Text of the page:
Review: I Think We’re Alone Now

tiffanyI’ve wanted to see I Think We’re Alone Now since I watched the trailer online with my friend Josh when I went to New York last February.  The documentary follows a couple of die-hard fans of Tiffany (the singer from the ‘80s who first made her career by touring malls rather than conventional venues).  The trailer was pretty amusing, and while I definitely wanted to see the full feature, I was a little afraid that it was going to play it for laughs, making fun of outsiders and folks who are a little weird.

Luckily — this isn’t the case.  While the trailer kinda plays up a little bit of that, probably to make it more appealing to potential moviegoers, the film is very sympathetic to the two leads, Jeff Deane Turner and Kelly McCormick, and that’s why the film works well.  It’s only about an hour long — but an hour of pointing and laughing would get old somewhere past, say, the third minute, about where the trailer stops.

This isn’t to say there aren’t some cringey moments, but it’s more “oh, dear, don’t do that!” rather than “Hah, you schmuck!”, mostly at Jeff Turner’s tendency to over-share.  Of the two leads, Turner is more likable — he’s a friendly guy with Asperger’s — so he has the tendency to go on and on about his obsessions, but, well, he’s so enthusiastic that even while you most likely don’t care that Tiffany happened to play at this particular venue last year and what the audience was like and that folks climbed on the stage and got arrested, you can at least admire his… commitment.

He’s got his problems too, of course — in the 1980s, Tiffany got a 3-year restraining order against him for presenting her with a katana and five white chrysanthemums. (Turner explains that that’s a  very high honor in Japanese society, seemingly not realizing that giving someone a deadly weapon is a little strange in American society.)  He’s a bit of a conspiracy theorist, a follower of bizarre pseudo-science involving a telepathic communication machine, and a person who hates fascists (where “fascism” is defined as “someone who disagrees with me”).  Though, to be fair, though not an actual fascist, Turner’s step-father, though described as such, does come off as a bit of a jerk.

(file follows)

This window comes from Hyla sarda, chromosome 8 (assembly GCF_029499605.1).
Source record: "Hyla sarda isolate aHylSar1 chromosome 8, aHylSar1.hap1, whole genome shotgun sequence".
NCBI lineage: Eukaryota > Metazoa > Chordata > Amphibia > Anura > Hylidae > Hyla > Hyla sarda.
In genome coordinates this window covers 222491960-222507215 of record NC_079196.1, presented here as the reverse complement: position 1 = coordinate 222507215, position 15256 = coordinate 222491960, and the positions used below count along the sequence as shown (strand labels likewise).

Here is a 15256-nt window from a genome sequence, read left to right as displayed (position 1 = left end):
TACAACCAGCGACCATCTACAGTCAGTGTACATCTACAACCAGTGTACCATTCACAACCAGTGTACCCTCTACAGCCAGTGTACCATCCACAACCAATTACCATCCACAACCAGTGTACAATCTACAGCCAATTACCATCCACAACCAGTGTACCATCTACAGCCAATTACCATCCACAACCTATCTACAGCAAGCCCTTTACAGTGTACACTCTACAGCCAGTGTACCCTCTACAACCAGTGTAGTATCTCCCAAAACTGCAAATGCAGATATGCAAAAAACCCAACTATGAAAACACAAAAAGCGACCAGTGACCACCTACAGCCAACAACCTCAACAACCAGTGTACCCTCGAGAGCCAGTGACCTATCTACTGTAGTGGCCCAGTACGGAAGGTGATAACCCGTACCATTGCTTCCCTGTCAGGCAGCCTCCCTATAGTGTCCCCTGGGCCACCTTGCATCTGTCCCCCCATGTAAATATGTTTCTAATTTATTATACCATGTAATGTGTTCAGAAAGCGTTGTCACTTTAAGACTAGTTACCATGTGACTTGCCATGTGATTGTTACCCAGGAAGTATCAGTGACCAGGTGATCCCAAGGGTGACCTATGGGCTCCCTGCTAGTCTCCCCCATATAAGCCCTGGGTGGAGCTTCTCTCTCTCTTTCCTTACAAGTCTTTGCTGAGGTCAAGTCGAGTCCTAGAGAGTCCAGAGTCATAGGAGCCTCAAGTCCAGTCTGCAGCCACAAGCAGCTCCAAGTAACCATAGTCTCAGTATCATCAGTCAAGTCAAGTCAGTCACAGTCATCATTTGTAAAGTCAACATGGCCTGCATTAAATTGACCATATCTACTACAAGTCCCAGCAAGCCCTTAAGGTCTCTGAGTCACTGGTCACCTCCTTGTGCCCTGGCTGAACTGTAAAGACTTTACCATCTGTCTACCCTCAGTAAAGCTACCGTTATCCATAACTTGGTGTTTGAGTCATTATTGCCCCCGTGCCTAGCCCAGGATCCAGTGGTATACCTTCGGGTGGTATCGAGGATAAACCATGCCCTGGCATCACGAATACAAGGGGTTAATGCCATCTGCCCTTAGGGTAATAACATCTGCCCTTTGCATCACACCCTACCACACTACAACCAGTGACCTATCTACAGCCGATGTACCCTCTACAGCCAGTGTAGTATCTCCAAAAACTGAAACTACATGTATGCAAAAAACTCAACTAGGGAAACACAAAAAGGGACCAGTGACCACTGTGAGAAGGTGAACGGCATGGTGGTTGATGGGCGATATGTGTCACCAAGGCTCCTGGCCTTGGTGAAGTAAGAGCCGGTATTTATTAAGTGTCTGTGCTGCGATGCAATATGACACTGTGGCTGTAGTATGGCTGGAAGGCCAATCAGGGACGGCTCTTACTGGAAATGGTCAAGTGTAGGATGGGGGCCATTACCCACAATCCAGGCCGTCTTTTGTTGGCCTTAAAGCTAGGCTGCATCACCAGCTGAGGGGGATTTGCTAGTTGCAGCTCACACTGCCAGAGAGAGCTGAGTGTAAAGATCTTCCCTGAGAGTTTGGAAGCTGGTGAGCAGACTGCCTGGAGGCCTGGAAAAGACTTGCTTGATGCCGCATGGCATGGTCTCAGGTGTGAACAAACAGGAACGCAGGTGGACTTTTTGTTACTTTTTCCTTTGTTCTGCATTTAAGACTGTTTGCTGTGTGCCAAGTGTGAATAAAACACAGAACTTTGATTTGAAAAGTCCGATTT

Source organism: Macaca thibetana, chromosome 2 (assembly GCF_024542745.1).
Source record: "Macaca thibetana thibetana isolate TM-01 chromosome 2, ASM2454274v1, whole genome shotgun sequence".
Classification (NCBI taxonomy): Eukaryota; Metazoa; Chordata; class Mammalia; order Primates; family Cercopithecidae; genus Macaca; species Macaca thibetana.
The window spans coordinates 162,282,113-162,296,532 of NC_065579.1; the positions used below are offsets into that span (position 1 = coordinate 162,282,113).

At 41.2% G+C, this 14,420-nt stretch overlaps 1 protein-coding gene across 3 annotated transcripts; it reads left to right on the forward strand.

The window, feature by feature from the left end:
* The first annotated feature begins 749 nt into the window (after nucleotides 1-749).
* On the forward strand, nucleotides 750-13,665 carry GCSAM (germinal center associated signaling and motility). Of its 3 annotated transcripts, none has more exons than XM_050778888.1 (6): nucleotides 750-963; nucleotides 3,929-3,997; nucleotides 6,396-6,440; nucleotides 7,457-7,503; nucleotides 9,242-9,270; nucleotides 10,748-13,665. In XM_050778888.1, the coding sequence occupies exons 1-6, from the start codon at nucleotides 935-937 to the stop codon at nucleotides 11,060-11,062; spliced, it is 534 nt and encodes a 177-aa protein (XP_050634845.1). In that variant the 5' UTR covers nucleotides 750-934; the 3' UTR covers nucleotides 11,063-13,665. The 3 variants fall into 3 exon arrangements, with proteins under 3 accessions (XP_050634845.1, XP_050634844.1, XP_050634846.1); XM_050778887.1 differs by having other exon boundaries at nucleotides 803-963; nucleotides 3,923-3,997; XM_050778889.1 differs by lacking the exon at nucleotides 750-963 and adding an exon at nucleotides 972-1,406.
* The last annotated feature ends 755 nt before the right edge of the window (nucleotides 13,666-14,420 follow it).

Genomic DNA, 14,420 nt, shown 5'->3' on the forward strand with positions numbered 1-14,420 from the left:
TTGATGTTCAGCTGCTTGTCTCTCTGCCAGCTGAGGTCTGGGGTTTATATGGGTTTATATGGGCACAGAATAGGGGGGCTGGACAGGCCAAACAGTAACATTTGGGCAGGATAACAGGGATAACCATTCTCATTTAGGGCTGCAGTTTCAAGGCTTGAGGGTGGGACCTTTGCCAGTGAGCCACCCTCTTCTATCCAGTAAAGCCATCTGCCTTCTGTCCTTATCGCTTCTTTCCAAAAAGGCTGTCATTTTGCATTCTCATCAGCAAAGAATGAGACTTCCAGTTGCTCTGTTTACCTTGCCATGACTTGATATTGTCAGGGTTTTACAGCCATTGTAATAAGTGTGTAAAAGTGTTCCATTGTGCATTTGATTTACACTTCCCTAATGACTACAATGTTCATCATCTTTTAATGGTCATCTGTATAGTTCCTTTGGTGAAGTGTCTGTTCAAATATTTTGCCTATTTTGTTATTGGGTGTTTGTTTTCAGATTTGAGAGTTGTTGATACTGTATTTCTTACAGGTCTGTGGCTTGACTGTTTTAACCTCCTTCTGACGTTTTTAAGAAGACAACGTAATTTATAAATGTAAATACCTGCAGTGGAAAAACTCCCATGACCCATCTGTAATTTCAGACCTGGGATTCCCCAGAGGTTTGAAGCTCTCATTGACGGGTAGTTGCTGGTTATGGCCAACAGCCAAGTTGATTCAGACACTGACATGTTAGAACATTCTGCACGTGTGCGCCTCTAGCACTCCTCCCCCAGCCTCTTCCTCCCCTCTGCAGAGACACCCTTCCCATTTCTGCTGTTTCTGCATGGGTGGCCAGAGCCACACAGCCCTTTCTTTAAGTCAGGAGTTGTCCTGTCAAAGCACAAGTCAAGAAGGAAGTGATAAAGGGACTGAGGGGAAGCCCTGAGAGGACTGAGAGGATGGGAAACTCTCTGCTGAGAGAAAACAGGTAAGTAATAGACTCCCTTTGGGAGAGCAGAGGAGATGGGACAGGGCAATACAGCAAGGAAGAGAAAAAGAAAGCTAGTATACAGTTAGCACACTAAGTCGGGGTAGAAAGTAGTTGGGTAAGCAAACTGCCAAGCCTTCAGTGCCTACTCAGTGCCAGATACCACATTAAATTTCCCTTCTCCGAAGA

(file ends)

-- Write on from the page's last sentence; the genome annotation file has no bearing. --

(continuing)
Kelly McCormick isn’t quite as instantly likable as Jeff Turner is.  Turner’s an outgoing, friendly guy, where McCormick is a depressed introvert — nothing wrong with that, it’s just harder to make that kind of immediate connection with her.  That said, it’s easy to see why she’s depressed; she doesn’t have many friends — and it seems that a lot of the times the few friends she does have don’t quite understand her.  McCormick was born intersex, and is in the process of transitioning, yet she’s often referred to as “he” or “him” by other interviewees, despite that McCormick refers to herself as “her”.

The film is intercut between Turner’s and McCormick’s stories, and follows them up to the point where the two leads finally meet each other before a Tiffany concert in Las Vegas.  Amusingly, they don’t really seem to care for each other much — which isn’t helped when, after finally getting to meet her idol for the first time, getting a kiss and hug from Tiffany, McCormick attempts to explain the joy she feels to Turner, who inadvertently tries to one-up her by talking about how in 1988, Tiffany hugged and kissed him in front of fans at a concert.  (As an aside: It’s hard to tell with Turner if all the things he’s said happened HAVE happened at all — it’s a mystery as to whether or not he’s merely exaggerating or making things up out of whole cloth.)

The nicest thing is that the film has a happy ending — meeting Tiffany seemed to give McCormick a big boost in her self-confidence, and she’s started taking care of herself better and has made a new friend (who actually refers to her with the right pronouns), a big step up from the beginning of the film where I was afraid it would end with her suicide (forgetting that the very DVD I was watching had a commentary track featuring her).  As for Turner, he’s cleaned up his apartment and sifted through much of his belongings, getting rid of “two dumpsterfuls” of stuff — and accepting of his “friendship” with Tiffany, no longer desiring a romantic relationship with the singer.

Sean Donnelly, the director, while not the best at the technical aspects (there’s one brief scene with no audio, and the footage looks like it was shot with a high-end camcorder) is very good at telling a story and being sympathetic to characters that a lesser director would be inclined to present as subjects of mockery.  It’s for this reason, I’d recommend this film over ones like Chris Smith’s American Movie or Home Movie, which, while technically well-done, have this unappealing veneer of meanness getting in the way of what should be good films.